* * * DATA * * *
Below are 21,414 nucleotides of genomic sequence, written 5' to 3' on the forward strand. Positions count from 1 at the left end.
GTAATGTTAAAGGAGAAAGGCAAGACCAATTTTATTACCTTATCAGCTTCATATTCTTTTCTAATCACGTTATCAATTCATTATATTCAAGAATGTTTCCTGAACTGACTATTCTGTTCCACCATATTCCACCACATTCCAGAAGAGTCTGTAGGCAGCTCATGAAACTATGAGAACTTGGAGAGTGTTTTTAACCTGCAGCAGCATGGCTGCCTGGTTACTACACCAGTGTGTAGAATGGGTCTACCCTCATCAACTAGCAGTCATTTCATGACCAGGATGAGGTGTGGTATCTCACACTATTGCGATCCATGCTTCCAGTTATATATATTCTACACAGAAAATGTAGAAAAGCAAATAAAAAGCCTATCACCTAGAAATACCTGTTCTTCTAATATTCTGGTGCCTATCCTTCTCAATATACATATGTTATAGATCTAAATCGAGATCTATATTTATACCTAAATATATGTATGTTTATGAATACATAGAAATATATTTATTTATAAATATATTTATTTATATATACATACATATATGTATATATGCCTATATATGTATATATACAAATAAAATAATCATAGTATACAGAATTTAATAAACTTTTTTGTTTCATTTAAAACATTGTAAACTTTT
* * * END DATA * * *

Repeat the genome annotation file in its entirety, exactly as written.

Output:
Below are 21,414 nucleotides of genomic sequence, written 5' to 3' on the forward strand. Positions count from 1 at the left end.
GTAATGTTAAAGGAGAAAGGCAAGACCAATTTTATTACCTTATCAGCTTCATATTCTTTTCTAATCACGTTATCAATTCATTATATTCAAGAATGTTTCCTGAACTGACTATTCTGTTCCACCATATTCCACCACATTCCAGAAGAGTCTGTAGGCAGCTCATGAAACTATGAGAACTTGGAGAGTGTTTTTAACCTGCAGCAGCATGGCTGCCTGGTTACTACACCAGTGTGTAGAATGGGTCTACCCTCATCAACTAGCAGTCATTTCATGACCAGGATGAGGTGTGGTATCTCACACTATTGCGATCCATGCTTCCAGTTATATATATTCTACACAGAAAATGTAGAAAAGCAAATAAAAAGCCTATCACCTAGAAATACCTGTTCTTCTAATATTCTGGTGCCTATCCTTCTCAATATACATATGTTATAGATCTAAATCGAGATCTATATTTATACCTAAATATATGTATGTTTATGAATACATAGAAATATATTTATTTATAAATATATTTATTTATATATACATACATATATGTATATATGCCTATATATGTATATATACAAATAAAATAATCATAGTATACAGAATTTAATAAACTTTTTTGTTTCATTTAAAACATTGTAAACTTTT